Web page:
EDITOR’S NOTE: This article is a joint publication of TheNation.com and Foreign Policy in Focus.
In 1966, the NAACP of Claiborne County, Mississippi, launched a boycott of several white-owned local businesses on the basis of racial discrimination.
It was so impactful that the local hardware store filed a lawsuit against the individuals and organizations who coordinated the boycott. After 10 long years of litigation, the Mississippi Supreme Court ruled in favor of the white businesses and ordered the NAACP to pay for all their lost earnings.
Years later, in 1982, the US Supreme Court ruled 8-0 to overturn the lower court’s decision, on the basis that nonviolent boycotts are a form of free speech protected by the First Amendment. In announcing the unanimous decision, Justice John Paul Stevens said, “One of the foundations of our society is the right of individuals to combine with other persons in pursuit of a common goal by lawful means.”
That should have been the end of it. But now, Americans’ right to boycott is under attack once again—thanks to a vicious anti-boycott bill making its way through the Senate.
In particular, it appears to target the Boycott, Divestment, and Sanctions (BDS) movement. BDS is an international movement calling on individuals, institutions, and governments to boycott Israeli products until it ends its occupation of Palestinian lands. The boycott is explicitly nonviolent and is supported by activists, celebrities, faith-based groups, and political and social-justice organizations around the world.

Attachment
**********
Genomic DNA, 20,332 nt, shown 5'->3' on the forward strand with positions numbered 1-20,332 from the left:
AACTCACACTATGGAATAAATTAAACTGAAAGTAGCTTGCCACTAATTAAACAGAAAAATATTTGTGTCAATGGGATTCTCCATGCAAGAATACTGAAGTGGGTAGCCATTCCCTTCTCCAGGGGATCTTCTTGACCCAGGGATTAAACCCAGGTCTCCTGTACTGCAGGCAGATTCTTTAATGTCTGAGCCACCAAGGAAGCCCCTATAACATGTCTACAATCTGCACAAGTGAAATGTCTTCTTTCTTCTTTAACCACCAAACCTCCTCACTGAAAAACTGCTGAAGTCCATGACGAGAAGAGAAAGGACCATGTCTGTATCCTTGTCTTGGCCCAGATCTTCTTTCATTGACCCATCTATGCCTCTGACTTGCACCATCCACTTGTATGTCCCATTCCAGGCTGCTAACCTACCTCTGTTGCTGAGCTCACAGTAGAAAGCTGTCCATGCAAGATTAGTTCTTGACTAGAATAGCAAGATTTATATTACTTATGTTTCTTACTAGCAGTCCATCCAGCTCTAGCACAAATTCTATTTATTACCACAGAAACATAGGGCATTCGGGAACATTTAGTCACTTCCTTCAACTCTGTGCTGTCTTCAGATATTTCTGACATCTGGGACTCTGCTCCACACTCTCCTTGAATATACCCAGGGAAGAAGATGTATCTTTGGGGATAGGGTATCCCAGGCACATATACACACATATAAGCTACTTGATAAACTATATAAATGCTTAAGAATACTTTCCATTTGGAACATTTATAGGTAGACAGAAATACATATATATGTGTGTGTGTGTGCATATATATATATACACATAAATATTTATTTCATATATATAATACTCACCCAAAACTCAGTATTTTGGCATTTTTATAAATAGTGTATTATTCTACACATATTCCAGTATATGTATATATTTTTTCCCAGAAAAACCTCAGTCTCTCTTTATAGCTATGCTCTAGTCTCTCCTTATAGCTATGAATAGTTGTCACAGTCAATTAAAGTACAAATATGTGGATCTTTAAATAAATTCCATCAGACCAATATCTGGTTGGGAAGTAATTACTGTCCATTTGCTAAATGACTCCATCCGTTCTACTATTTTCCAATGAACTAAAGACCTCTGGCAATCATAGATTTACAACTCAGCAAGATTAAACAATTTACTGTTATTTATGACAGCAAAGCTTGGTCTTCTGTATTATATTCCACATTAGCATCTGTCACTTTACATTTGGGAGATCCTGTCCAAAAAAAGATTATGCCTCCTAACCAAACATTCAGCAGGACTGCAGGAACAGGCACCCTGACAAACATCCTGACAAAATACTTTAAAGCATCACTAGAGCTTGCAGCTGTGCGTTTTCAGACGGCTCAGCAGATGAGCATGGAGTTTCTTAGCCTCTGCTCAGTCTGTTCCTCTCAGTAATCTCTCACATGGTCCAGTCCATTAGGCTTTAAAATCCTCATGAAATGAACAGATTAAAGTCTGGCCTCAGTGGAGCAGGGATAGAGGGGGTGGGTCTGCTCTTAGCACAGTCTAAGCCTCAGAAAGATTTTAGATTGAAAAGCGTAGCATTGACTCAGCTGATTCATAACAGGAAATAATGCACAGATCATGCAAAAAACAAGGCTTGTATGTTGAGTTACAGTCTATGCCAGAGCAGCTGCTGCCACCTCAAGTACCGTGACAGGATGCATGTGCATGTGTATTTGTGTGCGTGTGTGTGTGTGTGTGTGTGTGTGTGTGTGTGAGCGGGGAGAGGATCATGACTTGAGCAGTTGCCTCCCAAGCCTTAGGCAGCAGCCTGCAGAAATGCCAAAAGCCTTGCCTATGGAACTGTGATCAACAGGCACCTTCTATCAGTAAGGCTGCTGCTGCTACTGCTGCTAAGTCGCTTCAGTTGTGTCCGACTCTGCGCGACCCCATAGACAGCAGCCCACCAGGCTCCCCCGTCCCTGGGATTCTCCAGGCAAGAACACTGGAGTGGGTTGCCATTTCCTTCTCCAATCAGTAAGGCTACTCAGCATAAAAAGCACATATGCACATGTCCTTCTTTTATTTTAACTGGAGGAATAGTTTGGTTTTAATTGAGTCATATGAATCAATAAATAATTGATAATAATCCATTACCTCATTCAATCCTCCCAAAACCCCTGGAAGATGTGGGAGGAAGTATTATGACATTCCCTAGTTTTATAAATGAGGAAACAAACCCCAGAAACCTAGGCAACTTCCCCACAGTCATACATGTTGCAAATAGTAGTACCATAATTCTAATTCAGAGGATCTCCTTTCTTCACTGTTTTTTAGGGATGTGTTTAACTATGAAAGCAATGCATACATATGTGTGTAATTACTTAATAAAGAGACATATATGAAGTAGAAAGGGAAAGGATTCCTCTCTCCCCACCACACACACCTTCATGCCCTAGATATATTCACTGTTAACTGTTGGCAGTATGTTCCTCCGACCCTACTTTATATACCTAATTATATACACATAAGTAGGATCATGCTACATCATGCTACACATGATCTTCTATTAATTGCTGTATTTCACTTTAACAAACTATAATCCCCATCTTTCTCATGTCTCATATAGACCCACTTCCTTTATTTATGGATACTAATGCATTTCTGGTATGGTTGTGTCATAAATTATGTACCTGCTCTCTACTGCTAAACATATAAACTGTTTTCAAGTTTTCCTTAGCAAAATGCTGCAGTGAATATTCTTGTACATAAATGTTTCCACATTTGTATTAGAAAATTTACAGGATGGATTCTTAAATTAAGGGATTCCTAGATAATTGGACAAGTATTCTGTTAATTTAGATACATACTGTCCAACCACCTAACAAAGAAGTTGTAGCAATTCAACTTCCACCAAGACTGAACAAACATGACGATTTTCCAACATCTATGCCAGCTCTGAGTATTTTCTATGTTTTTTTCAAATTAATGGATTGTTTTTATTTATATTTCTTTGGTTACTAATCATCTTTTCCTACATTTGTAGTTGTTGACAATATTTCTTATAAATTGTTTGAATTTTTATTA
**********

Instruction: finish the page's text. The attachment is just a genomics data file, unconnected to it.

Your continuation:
The proposed Israel Anti-Boycott Act would make it a felony for Americans to support BDS, with a penalty of up to $1 million and 20 years in prison.
Unfortunately, the bill enjoys bipartisan support: 32 Republicans and 15 Democrats are currently signed on as co-sponsors, including party leaders like Chuck Schumer (D-NY), Claire McCaskill (D-MO), and Ted Cruz (R-TX). In response, the ACLU issued a letter urging members of the Senate to oppose the bill based on its “direct violation of the First Amendment.” (Following the publication of the ACLU’s letter, several members of Congress agreed to review their sponsorship, and Kirsten Gillibrand [D-NY] became the first senator to officially withdraw sponsorship.)